Biodiversity of Asian rice gall midge (Orseolia oryzae Wood Mason) from five countries examined by AFLP analysis uri icon

abstract

  • Amplified fragment length polymorphism (AFLP) analysis was used to assess the biodiversity of one of the most important dipteran pests of cereals, the Asian rice gall midge (Orseolia oryzae Wood Mason). Larvae and pupae were collected at 15 locations in five Asian countries and preserved in 95% ethanol for storage, shipment, and DNA extraction using cetyltrimethylammonium bromide (CTAB). Although only similar to 1 mu g of DNA was extracted from a single pupa or larva, the use of several AFLP primers in various combinations meant that this amount of DNA was sufficient to allow many DNA fingerprints to be made per individual. Fingerprints were sufficiently reproducible, especially during selective amplification, to allow the genetic diversity within a field population to be characterized. Extraction of DNA from a pool of 20 insects yielded AFLP fingerprints in which variation among individuals was sacrificed in favor of detecting differences among populations. For each location, pooled DNA was amplified with three primer pairs. A total of 261 distinct AFLP bands were identified for the 45 fingerprints. Cluster analysis, performed by the unweighted pair-group method (UPGMA), separated the populations into two distinct groups. Group I included two populations from Guangdong province of southern China and one each from Laos and Imphal in northeastern India, while group II was comprised of eleven populations from elsewhere in India (Assam, Orissa, Madhya Pradesh, Andhra Pradesh, and Kerala) and from Nepal and Sri Lanka. AFLP analysis provided insight into the origins of gall midge biotypes. In 1992, the prevailing biotype in Imphal changed from Indian biotype 3 to a new biotype 3M. Our data show that biotype 3M belongs to group I and did not arise by a recent mutation from biotype 3, which belongs to group II. By contrast, Indian biotypes 2 and 4 are likely to have diverged through recent mutation and selection, as are Chinese biotypes 1 and 4. The almost simultaneous emergence of new biotypes in Kerala and Sri Lanka during 1985-1988 was most probably coincidental, because these biotypes are not closely related. AFLP fingerprints were also able to detect sexual dimorphism in the DNA of adult gall midges and to distinguish gall midge from its major parasite Platygaster oryzae.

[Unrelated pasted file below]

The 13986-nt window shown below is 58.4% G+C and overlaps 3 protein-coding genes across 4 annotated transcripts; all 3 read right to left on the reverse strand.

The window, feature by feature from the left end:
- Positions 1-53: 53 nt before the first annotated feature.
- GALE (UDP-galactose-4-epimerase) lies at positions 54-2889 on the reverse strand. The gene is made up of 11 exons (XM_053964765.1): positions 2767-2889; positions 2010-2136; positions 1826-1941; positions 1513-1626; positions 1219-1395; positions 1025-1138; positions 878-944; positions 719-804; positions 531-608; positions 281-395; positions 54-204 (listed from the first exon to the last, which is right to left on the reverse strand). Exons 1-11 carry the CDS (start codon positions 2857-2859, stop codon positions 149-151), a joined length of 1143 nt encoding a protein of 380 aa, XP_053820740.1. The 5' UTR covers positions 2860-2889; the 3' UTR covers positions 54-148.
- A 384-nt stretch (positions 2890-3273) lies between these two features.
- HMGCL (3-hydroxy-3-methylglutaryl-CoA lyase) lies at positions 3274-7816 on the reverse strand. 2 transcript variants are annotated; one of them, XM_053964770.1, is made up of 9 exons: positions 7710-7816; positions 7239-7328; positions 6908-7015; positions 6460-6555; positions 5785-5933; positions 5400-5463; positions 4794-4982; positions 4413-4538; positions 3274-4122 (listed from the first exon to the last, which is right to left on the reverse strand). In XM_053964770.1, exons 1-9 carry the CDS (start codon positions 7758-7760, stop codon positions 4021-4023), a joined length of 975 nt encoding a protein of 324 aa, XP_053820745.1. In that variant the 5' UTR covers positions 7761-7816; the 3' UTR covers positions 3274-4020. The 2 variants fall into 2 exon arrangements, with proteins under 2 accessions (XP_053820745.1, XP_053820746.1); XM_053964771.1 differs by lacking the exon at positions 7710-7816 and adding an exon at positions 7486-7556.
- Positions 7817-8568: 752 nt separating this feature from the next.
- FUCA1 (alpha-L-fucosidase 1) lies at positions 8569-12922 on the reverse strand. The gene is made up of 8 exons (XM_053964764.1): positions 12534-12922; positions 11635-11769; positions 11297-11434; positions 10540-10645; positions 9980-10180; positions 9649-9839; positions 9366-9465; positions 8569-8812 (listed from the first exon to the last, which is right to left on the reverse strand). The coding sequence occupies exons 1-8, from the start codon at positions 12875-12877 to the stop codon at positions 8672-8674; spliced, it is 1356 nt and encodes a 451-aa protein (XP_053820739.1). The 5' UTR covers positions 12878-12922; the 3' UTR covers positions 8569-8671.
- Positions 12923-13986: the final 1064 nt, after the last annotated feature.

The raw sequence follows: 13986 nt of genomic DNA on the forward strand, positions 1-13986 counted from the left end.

publication date

  • 2000
  • 2000
  • 2000